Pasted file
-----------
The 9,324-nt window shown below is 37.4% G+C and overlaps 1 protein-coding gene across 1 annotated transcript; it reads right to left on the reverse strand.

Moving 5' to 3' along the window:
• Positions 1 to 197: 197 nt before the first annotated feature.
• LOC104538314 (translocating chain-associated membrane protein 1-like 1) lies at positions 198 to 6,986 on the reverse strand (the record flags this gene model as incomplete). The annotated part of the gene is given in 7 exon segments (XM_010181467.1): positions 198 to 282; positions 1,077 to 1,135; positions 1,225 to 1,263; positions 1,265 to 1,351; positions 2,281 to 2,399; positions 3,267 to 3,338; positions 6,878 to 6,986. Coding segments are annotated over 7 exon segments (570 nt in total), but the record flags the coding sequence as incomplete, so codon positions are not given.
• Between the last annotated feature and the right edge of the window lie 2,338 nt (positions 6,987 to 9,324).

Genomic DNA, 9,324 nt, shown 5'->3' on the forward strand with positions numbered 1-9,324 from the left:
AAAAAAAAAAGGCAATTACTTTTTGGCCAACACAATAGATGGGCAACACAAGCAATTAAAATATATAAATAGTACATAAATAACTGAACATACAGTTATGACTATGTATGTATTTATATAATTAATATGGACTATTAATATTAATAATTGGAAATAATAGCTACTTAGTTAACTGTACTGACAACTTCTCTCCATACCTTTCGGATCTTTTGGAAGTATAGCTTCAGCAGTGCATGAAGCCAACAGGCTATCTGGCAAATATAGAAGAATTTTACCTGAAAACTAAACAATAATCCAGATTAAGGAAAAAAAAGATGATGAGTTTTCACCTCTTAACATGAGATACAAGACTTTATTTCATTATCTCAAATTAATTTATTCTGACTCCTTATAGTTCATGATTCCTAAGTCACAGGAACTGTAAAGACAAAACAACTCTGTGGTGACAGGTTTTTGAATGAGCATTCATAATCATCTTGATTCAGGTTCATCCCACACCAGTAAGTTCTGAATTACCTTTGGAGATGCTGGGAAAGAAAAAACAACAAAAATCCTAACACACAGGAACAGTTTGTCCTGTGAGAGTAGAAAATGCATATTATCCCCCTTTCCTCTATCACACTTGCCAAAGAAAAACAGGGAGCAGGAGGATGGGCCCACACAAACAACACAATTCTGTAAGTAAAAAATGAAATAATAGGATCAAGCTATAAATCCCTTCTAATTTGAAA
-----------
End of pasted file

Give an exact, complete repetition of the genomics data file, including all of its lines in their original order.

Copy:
The 9,324-nt window shown below is 37.4% G+C and overlaps 1 protein-coding gene across 1 annotated transcript; it reads right to left on the reverse strand.

Moving 5' to 3' along the window:
• Positions 1 to 197: 197 nt before the first annotated feature.
• LOC104538314 (translocating chain-associated membrane protein 1-like 1) lies at positions 198 to 6,986 on the reverse strand (the record flags this gene model as incomplete). The annotated part of the gene is given in 7 exon segments (XM_010181467.1): positions 198 to 282; positions 1,077 to 1,135; positions 1,225 to 1,263; positions 1,265 to 1,351; positions 2,281 to 2,399; positions 3,267 to 3,338; positions 6,878 to 6,986. Coding segments are annotated over 7 exon segments (570 nt in total), but the record flags the coding sequence as incomplete, so codon positions are not given.
• Between the last annotated feature and the right edge of the window lie 2,338 nt (positions 6,987 to 9,324).

Genomic DNA, 9,324 nt, shown 5'->3' on the forward strand with positions numbered 1-9,324 from the left:
AAAAAAAAAAGGCAATTACTTTTTGGCCAACACAATAGATGGGCAACACAAGCAATTAAAATATATAAATAGTACATAAATAACTGAACATACAGTTATGACTATGTATGTATTTATATAATTAATATGGACTATTAATATTAATAATTGGAAATAATAGCTACTTAGTTAACTGTACTGACAACTTCTCTCCATACCTTTCGGATCTTTTGGAAGTATAGCTTCAGCAGTGCATGAAGCCAACAGGCTATCTGGCAAATATAGAAGAATTTTACCTGAAAACTAAACAATAATCCAGATTAAGGAAAAAAAAGATGATGAGTTTTCACCTCTTAACATGAGATACAAGACTTTATTTCATTATCTCAAATTAATTTATTCTGACTCCTTATAGTTCATGATTCCTAAGTCACAGGAACTGTAAAGACAAAACAACTCTGTGGTGACAGGTTTTTGAATGAGCATTCATAATCATCTTGATTCAGGTTCATCCCACACCAGTAAGTTCTGAATTACCTTTGGAGATGCTGGGAAAGAAAAAACAACAAAAATCCTAACACACAGGAACAGTTTGTCCTGTGAGAGTAGAAAATGCATATTATCCCCCTTTCCTCTATCACACTTGCCAAAGAAAAACAGGGAGCAGGAGGATGGGCCCACACAAACAACACAATTCTGTAAGTAAAAAATGAAATAATAGGATCAAGCTATAAATCCCTTCTAATTTGAAA